I Dream in Latin
You may have heard that Latin is a dead language. To paraphrase Mark Twain, the rumor of its death is greatly exaggerated. Latin is the language that professional horticulturalists use to talk about plants, study plants, acquire plants, and dream about plants. When I talk about a plant using the common name, I am translating from the Latin text in my brain. Why is this? Is this some kind of nasty horticultural snobbery? Are we trying to exclude all the “common folk” and preserve our elite status?
The short answer is a resounding NO. But here is the explanation.
First of all, thanks to Linnaeus, Latin-based botanical plant names are used worldwide. The botanical name for Arum italicum is Arum italicum in the US, China, Belgium, Nigeria, Chile, and in Micronesia if they grow it there. If I were to visit a country where I didn’t speak the language, I could still talk about plants with the local horticulturalists and visit labeled arboretums because we all use the same botanical names. Now that’s cool.
[I just experienced this first hand when I watched a video on snowdrops narrated completely in Dutch, which I don’t understand. But when the narrator said each snowdrop’s botanical name, I understood him perfectly.]
But why do we have to use botanical names at home in the US where, according to us at least, we all speak English. Because when I want a Geranium, I want a hardy geranium not a Pelargonium, the annual. When a customer asks for bluebells, does he want Mertensia virginica, often called Virginia bluebells, or Scilla campanulata, Spanish bluebells, or Campanula rotundifolia, Scottish bluebells, or Wahlenbergia gloriosa, Australian royal bluebells, or Eustoma russellianim, Texas bluebells, or Hyacinthoides non-scripta, English bluebells, or maybe Phacelia campanularia, desert bluebells. All these “bluebells” are not even closely related—they all represent a different genus—and yet they are all called bluebells, presumably because they have a blue bell-shaped flower. You can see how confusing this can get, and it happens all the time at my nursery.
Then there are the plants that have different common names in different parts of the country or the world. In the mid-Atlantic where I was born, we call Narcissus daffodils. But in the Midwest, where my husband grew up, they call them jonquils. I honestly had no idea what plant my mother-in-law was talking about when she mentioned her beautiful jonquils.
Or plants that have more than one common name. Epimediums, an imminently pronounceable and spellable botanical name, bear the common names barrenwort, bishop’s hat, fairy wings, horny goat weed, and rowdy lamb herb. Barrenwort because people thought they helped women conceive; bishop’s hats for the shape of the flowers; fairy wings for the leaf structure; and your guess is as good as mine for the last two. If a customer came to my nursery and asked for horny goat weed, I would have no idea what she wanted (or maybe I wouldn’t want to know).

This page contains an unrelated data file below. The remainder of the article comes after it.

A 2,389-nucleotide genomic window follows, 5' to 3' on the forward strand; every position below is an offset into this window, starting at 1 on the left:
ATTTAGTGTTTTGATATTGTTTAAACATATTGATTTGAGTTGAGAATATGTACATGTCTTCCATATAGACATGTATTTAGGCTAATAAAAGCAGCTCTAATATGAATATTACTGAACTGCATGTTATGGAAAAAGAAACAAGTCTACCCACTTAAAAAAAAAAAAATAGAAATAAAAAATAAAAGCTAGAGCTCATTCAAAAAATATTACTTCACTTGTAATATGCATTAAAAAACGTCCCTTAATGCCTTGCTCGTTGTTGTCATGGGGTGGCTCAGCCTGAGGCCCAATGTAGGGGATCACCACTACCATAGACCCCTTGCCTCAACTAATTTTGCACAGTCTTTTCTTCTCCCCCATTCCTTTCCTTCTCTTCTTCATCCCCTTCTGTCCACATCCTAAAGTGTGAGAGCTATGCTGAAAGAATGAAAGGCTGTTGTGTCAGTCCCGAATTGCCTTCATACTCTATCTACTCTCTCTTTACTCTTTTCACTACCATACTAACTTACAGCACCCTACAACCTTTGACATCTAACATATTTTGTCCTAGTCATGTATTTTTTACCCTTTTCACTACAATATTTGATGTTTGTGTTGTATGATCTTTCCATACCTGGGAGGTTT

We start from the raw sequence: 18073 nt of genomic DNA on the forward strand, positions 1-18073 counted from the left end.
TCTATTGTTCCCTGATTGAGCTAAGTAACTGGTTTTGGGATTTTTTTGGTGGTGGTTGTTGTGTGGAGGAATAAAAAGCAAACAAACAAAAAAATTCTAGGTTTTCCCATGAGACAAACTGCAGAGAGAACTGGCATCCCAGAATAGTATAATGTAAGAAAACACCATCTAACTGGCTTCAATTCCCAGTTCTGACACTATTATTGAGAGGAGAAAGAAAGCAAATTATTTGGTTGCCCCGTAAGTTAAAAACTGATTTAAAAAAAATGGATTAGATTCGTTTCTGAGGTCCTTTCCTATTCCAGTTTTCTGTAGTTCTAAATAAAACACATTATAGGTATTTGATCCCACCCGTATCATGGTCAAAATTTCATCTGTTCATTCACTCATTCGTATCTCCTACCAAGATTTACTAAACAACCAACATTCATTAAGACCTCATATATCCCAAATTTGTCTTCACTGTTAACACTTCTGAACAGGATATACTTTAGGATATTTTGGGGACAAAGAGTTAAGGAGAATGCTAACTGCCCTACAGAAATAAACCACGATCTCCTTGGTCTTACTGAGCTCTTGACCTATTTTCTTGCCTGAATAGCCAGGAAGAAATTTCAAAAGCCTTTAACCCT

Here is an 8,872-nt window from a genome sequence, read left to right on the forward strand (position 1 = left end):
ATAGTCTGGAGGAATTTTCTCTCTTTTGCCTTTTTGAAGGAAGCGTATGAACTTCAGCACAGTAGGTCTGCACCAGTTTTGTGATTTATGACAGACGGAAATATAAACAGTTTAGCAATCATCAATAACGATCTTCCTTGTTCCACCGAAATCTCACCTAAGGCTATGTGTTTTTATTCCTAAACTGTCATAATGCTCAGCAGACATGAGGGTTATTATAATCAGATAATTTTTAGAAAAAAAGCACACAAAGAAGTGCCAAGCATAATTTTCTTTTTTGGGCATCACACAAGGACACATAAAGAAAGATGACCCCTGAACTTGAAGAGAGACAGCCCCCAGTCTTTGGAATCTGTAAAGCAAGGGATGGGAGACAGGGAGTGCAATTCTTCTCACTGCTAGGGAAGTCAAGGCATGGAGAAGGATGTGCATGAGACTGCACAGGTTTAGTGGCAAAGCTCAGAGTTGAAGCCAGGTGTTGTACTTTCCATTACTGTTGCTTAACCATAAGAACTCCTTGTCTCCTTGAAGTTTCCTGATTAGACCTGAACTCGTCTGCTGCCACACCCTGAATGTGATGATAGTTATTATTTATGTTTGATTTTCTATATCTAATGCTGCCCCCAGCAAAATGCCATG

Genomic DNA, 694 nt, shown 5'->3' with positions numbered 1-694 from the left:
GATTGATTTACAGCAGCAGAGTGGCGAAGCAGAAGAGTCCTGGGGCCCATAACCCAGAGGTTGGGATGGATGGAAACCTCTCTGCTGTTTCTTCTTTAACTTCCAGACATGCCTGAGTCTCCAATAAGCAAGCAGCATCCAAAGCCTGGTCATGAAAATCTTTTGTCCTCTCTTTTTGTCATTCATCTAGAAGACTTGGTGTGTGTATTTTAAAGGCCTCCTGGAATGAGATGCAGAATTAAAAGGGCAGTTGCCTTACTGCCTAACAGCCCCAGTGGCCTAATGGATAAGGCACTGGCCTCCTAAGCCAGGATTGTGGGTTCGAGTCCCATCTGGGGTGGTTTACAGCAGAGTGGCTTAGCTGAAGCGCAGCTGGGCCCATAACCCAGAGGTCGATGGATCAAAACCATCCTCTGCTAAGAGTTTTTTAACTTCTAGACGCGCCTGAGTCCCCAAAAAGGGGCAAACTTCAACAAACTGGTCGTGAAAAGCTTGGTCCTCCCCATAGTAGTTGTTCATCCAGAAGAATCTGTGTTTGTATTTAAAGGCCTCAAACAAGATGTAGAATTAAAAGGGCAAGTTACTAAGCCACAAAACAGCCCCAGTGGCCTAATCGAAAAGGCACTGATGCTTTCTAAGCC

Or plants that share a common name. In the western US, Indian paintbrush is the wildflower Castilleja linariaefolia. But in New England, it is the wildflower Hieracium aurantiacum, also know as orange hawkweed.
But the most important reason I think about plants in Latin is because common names are always getting me in trouble. For example,
Gardener: “I am really disappointed in the summer snowflake I bought last year, it blooms in spring.” Me: “My catalogue says it blooms in spring.” Gardener: “Then why do you call it summer snowflake?”
Gardener: “I am not buying that hellebore even though you say it’s your favorite.” Me: “Why [I’m a glutton for punishment]?” Gardener: “It smells bad.” Me: “But it doesn’t smell.” Gardener: “Then why do you call it stinking hellebore?” I finally adopted an alternate common name, bearsfoot hellebore, to avoid future conversations like that.
And my favorite: Gardener: “I didn’t like the iris I bought last year, when it bloomed the flowers were purple.” Me: “You are right the flowers are purple.” Gardener: “Then why do you call it blue flag?” I could write a whole different article on the color I call “horticultural blue”, which results from plant breeders’ apparent need to describe purple flowers as blue.
So Latin makes my life easier. When I dream I can tell the plants apart!
Notes: Every word that appears in orange on my blog is a link that you can click for more information. If you want to return to my blog’s homepage to access the sidebar information (catalogues, previous articles, etc.), just click here.
The conversations with gardeners above are fictional and merely meant to represent the problems caused by the use of common names. For more information on the interesting things you can figure out from the botanical names of plants, visit Hayefield’s 12/2/10 and 12/17/10 posts.
In my post I Need Your Help, I asked readers to send cards to the daughter of Kartik who was the subject of my post New Year’s Resolution to Edit the Garden. I would still appreciate your help with this appeal. Thanks.